Billionaire Uses $25M Yacht To Bring Supplies To CA Wildfire Victims

A billionaire winery owner and has teamed up with surfers to help deliver supplies from his 142-foot yacht to California wildfire victims.

Howard Leight, co-owner of the Malibu Rocky Oaks winery, reached out to his friend Bill Kerbox on Monday in hopes that the two could hatch a plan to use Leight’s $25million yacht to bring supplies into areas devastated by the Woolsey Fire.

They put a call out on social media under the hashtag #malibuhope, asking anyone in the area to join the mission.

On Tuesday morning, a group of volunteers loaded up the Leight Star with around 3,000 water bottles, 100 gallons of gasoline, snacks, dog food, lots of beer and other necessities before making their way to Paradise Cove.

As they approached the cove, police stopped the volunteers and said they would not be allowed to ferry the goods to shore themselves.

Luckily, there were a number of surfers and paddleboarders nearby who were happy to jump into the water to transport the supplies to their final destination.

Leight helps woolsey fire victims

Billionaire winery owner Howard Leight used his $25million yacht to deliver supplies to victims of the California wildfires with the help of surfers and paddleboarders in Malibu

Leight helps woolsey fire victims

With the help of a team of volunteers, Leight and his friend Bill Kerbox packed supplies onto the Leight Star yacht on Tuesday morning and made their way to Paradise Cove

Leight helps woolsey fire victims

Police wouldn’t allow the yacht to deliver the supplies to shore so surfers had to step in and help

Leight helps woolsey fire victims

Leight is the co-owner of the Malibu Rocky Oaks winery in the Santa Monica Mountains

Much of Leight’s vineyard in the Santa Monica Mountains has been destroyed in the wildfires, according to the Times.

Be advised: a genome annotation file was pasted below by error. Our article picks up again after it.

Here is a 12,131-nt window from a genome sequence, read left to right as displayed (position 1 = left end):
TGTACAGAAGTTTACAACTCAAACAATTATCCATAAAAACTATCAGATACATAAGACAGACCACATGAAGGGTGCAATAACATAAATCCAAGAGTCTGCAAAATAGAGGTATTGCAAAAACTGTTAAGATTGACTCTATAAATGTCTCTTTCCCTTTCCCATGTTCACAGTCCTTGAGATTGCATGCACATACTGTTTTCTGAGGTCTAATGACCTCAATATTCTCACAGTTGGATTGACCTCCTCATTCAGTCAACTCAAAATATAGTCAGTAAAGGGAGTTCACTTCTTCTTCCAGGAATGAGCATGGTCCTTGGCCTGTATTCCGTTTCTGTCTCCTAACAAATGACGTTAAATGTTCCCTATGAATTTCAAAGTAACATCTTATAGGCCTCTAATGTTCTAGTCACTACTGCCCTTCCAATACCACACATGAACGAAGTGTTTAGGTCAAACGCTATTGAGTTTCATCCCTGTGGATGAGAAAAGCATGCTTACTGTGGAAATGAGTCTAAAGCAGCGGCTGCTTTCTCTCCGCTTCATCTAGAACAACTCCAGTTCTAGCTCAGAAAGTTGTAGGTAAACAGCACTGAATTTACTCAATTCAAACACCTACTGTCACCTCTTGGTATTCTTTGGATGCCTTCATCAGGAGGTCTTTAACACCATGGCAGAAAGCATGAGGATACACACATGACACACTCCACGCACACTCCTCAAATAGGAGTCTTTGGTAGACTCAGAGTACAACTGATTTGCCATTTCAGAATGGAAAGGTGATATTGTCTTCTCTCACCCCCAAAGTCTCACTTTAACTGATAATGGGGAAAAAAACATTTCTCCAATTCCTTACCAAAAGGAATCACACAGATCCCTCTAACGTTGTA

He opened the winery in 2003 after selling his hearing protection company, Howard Leight Industries, for $120million.

Malibu Rocky Oaks Estate Vineyard consists of 10 planted acres sitting on a 37-acre plot.

The billionaire said he spent Friday night trying to save the vineyard and two of his homes. After the threat had passed his properties, Leight wanted to see what he could do for others.

Leight helps woolsey fire victims

Leight has yet to share any photos of fire damage at his winery, which is seen above in October

Leight helps woolsey fire victims

The billionaire’s yacht, Leight Star, is 142ft long and has its own helipad

Leight helps woolsey fire victims

Leight offered his boat to help transport donated supplies to areas cut off by the wildfires

Leight helps woolsey fire victims

The extensive civilian effort was captured by social media users and local news crews

Many communities in the area north of Los Angeles are still under evacuation orders as the Woolsey Fire rages on.

Residents have had to be resourceful in how they transport supplies to affected communities as a number of roads remain closed either by law enforcement or by flames.

‘There’s been so much confusion,’ Kerbox told volunteers before they set out on Tuesday, according to the Los Angeles Times.

‘We need to get out on social media that supplies are going to start be unloaded in a little over an hour.’

The LA County Sheriff’s deputy that stopped the yacht at the cove’s entrance had told the group: ‘If we’re not letting people in by land, we’re not letting them in by sea.’

Thankfully the swimmers and surfers could take on the final leg of the mission.

Malibu residents spotted the civilian efforts and began sharing photos on social media, drawing in even more volunteers.

Leight helps woolsey fire victims

The civilian efforts in Paradise Cove caught the attention of social media and local outlets

Leight helps woolsey fire victims

The group brought 3,000 water bottles and countless other items to the isolated community

Leight helps woolsey fire victims

The map above shows the areas north of Los Angeles that have been affected by the Woolsey wildfire

The Woolsey Fire was nearly 50 percent contained by Wednesday morning but Cal Fire Chief Ken Pimlott told Fox News that there is ‘no end in sight’ for the dry weather which has turned California into a tinder-box.

‘We are not out of the woods yet,’ added Ventura County Fire Chief Mark Lorenzen. ‘We still have incredibly tough conditions ahead of us.’

Leight helps woolsey fire victims

The map above shows the fires currently alight in California as of 7am local time on Wednesday

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